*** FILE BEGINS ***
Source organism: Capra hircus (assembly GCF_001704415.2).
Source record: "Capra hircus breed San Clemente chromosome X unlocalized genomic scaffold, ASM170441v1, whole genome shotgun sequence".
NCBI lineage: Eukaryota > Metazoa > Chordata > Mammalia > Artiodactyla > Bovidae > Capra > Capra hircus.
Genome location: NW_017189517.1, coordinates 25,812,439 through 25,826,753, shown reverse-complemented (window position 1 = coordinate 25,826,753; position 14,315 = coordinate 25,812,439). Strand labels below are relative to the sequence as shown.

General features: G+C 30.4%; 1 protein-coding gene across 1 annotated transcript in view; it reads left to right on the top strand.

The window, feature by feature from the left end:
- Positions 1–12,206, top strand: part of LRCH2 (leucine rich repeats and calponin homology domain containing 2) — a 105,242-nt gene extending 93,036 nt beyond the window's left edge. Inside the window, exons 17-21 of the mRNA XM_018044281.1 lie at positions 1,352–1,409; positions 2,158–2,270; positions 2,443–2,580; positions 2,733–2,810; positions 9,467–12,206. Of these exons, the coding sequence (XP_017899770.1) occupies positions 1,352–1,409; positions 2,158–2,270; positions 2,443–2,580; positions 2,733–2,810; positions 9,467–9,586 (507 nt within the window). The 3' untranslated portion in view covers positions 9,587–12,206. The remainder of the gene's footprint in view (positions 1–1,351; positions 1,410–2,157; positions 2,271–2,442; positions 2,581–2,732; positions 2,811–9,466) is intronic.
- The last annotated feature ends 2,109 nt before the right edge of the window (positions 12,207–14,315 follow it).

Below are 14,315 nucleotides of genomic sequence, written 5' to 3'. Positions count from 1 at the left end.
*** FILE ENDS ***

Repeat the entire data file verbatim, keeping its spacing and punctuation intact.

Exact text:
Source organism: Capra hircus (assembly GCF_001704415.2).
Source record: "Capra hircus breed San Clemente chromosome X unlocalized genomic scaffold, ASM170441v1, whole genome shotgun sequence".
NCBI lineage: Eukaryota > Metazoa > Chordata > Mammalia > Artiodactyla > Bovidae > Capra > Capra hircus.
Genome location: NW_017189517.1, coordinates 25,812,439 through 25,826,753, shown reverse-complemented (window position 1 = coordinate 25,826,753; position 14,315 = coordinate 25,812,439). Strand labels below are relative to the sequence as shown.

General features: G+C 30.4%; 1 protein-coding gene across 1 annotated transcript in view; it reads left to right on the top strand.

The window, feature by feature from the left end:
- Positions 1–12,206, top strand: part of LRCH2 (leucine rich repeats and calponin homology domain containing 2) — a 105,242-nt gene extending 93,036 nt beyond the window's left edge. Inside the window, exons 17-21 of the mRNA XM_018044281.1 lie at positions 1,352–1,409; positions 2,158–2,270; positions 2,443–2,580; positions 2,733–2,810; positions 9,467–12,206. Of these exons, the coding sequence (XP_017899770.1) occupies positions 1,352–1,409; positions 2,158–2,270; positions 2,443–2,580; positions 2,733–2,810; positions 9,467–9,586 (507 nt within the window). The 3' untranslated portion in view covers positions 9,587–12,206. The remainder of the gene's footprint in view (positions 1–1,351; positions 1,410–2,157; positions 2,271–2,442; positions 2,581–2,732; positions 2,811–9,466) is intronic.
- The last annotated feature ends 2,109 nt before the right edge of the window (positions 12,207–14,315 follow it).

Below are 14,315 nucleotides of genomic sequence, written 5' to 3'. Positions count from 1 at the left end.